VANIER: Later Monday, Mrs. May will try to convince British business leaders to back her Brexit plan and she will also be meeting with the President of the European Commission Jean-Claude Juncker, in Brussels, later this week.

Now, as Britain prepares to leave the European Union, Germany and France are urging European nations to come closer together. French President Emmanuel Macron, addressed to the German parliament on Sunday. He called on France and Germany to leave Europe, in fighting off anti-immigrant nationalist movements that are growing around the world.

ALLEN: Mr. Macron also joined German Chancellor Angela Merkel at a war memorial in Berlin, as part of the National Day of Remembrance. Both leaders are currently losing popularity and political strength, but they are expected to lay out plans for a joint Eurozone budget, hoping to finance investment in the region.

[00:35:14] Tension between the U.S. and China came to a head this weekend, at the Asia Pacific Economic Cooperation Summit in Papua New Guinea. VANIER: For the first time in 25 years, the forum ended without a joint communique. A U.S. official says Chinese President Xi Jinping became frustrated with U.S. criticism of his country's trade policies.

ALLEN: U.S. Vice President Mike Pence says Washington will not back down from the trade war with China, until Beijing changes its ways.

VANIER: CNN's Ivan Watson joins us from Hong Kong. He's reporting on this for us. Ivan, how the U.S. and China -- the U.S. and China are in the middle of a trade war, and it feels like this apex summit, for both of them, was all about projecting strength.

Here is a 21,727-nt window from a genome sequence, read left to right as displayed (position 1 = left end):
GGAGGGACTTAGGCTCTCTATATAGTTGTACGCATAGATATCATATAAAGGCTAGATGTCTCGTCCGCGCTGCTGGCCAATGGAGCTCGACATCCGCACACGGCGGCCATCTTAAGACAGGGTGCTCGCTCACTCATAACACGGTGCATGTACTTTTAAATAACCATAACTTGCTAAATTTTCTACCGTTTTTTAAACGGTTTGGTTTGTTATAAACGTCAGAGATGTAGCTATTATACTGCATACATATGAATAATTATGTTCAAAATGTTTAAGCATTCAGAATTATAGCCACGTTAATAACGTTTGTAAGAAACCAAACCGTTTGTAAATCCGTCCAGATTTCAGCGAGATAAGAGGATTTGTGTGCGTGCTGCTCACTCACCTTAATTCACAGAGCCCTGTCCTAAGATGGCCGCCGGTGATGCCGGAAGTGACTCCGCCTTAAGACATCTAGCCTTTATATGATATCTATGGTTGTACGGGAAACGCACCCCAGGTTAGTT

IVAN WATSON, CNN SENIOR INTERNATIONAL CORRESPONDENT: Yes. And both leaders, Xi Jinping, the Chinese leader and U.S. Vice President Mike Pence, who attended in lieu of President Trump, who did not attend, what is normally visited by U.S. president. They both gave speeches that contained very thinly veiled barbs at each other's governments. Let's take a listen to a sampling from both of these leaders.


XI JINPING, PRESIDENT OF CHINA (through translator): History tells to us to take the road of confrontation, whether it's in the form of a cold war, open war, or trade war, it will produce no winners.

MIKE PENCE, VICE PRESIDENT OF THE UNITED STATES: Know that the United States offers a better option. We don't drown our partners in sea of debt. We don't coerce or compromise your independence. The United States deals openly and fairly. We do not offer constricting belt or a one-way road.


WATSON: Now, that's Pence, clearly taking aim at China's ambitious One Belt, One Road International Development Program, which is lavished money, in countries all around the world, as part of a huge infrastructure project, and that put Xi Jinping a little bit on the defensive, where he had to, in his speech, come out and say, hey, there is no hidden agenda to our One Belt, One Road program.